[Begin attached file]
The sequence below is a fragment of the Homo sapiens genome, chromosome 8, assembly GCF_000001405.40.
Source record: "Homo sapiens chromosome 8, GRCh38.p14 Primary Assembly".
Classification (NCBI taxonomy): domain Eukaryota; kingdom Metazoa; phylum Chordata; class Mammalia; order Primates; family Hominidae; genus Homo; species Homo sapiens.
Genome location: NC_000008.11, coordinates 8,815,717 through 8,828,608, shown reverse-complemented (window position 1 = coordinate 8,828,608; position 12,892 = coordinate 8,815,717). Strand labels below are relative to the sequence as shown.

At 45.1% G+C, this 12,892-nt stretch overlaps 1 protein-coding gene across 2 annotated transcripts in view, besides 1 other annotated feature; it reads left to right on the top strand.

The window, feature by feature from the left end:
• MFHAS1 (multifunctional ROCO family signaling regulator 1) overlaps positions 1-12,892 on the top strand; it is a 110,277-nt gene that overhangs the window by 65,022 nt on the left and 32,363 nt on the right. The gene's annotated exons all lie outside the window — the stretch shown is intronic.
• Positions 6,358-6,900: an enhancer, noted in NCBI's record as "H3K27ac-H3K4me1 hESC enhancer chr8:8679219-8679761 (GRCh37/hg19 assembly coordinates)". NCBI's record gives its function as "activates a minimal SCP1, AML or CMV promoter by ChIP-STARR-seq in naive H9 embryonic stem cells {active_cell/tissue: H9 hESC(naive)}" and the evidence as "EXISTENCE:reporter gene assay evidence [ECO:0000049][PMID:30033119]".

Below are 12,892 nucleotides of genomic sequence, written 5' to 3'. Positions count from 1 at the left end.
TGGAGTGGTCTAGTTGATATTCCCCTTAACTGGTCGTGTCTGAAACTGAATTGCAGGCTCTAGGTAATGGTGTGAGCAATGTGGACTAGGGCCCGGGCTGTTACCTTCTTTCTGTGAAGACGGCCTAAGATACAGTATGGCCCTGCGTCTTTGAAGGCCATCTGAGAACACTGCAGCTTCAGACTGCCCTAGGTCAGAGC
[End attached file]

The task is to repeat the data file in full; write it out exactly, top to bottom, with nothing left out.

The sequence below is a fragment of the Homo sapiens genome, chromosome 8, assembly GCF_000001405.40.
Source record: "Homo sapiens chromosome 8, GRCh38.p14 Primary Assembly".
Classification (NCBI taxonomy): domain Eukaryota; kingdom Metazoa; phylum Chordata; class Mammalia; order Primates; family Hominidae; genus Homo; species Homo sapiens.
Genome location: NC_000008.11, coordinates 8,815,717 through 8,828,608, shown reverse-complemented (window position 1 = coordinate 8,828,608; position 12,892 = coordinate 8,815,717). Strand labels below are relative to the sequence as shown.

At 45.1% G+C, this 12,892-nt stretch overlaps 1 protein-coding gene across 2 annotated transcripts in view, besides 1 other annotated feature; it reads left to right on the top strand.

The window, feature by feature from the left end:
• MFHAS1 (multifunctional ROCO family signaling regulator 1) overlaps positions 1-12,892 on the top strand; it is a 110,277-nt gene that overhangs the window by 65,022 nt on the left and 32,363 nt on the right. The gene's annotated exons all lie outside the window — the stretch shown is intronic.
• Positions 6,358-6,900: an enhancer, noted in NCBI's record as "H3K27ac-H3K4me1 hESC enhancer chr8:8679219-8679761 (GRCh37/hg19 assembly coordinates)". NCBI's record gives its function as "activates a minimal SCP1, AML or CMV promoter by ChIP-STARR-seq in naive H9 embryonic stem cells {active_cell/tissue: H9 hESC(naive)}" and the evidence as "EXISTENCE:reporter gene assay evidence [ECO:0000049][PMID:30033119]".

Below are 12,892 nucleotides of genomic sequence, written 5' to 3'. Positions count from 1 at the left end.
TGGAGTGGTCTAGTTGATATTCCCCTTAACTGGTCGTGTCTGAAACTGAATTGCAGGCTCTAGGTAATGGTGTGAGCAATGTGGACTAGGGCCCGGGCTGTTACCTTCTTTCTGTGAAGACGGCCTAAGATACAGTATGGCCCTGCGTCTTTGAAGGCCATCTGAGAACACTGCAGCTTCAGACTGCCCTAGGTCAGAGC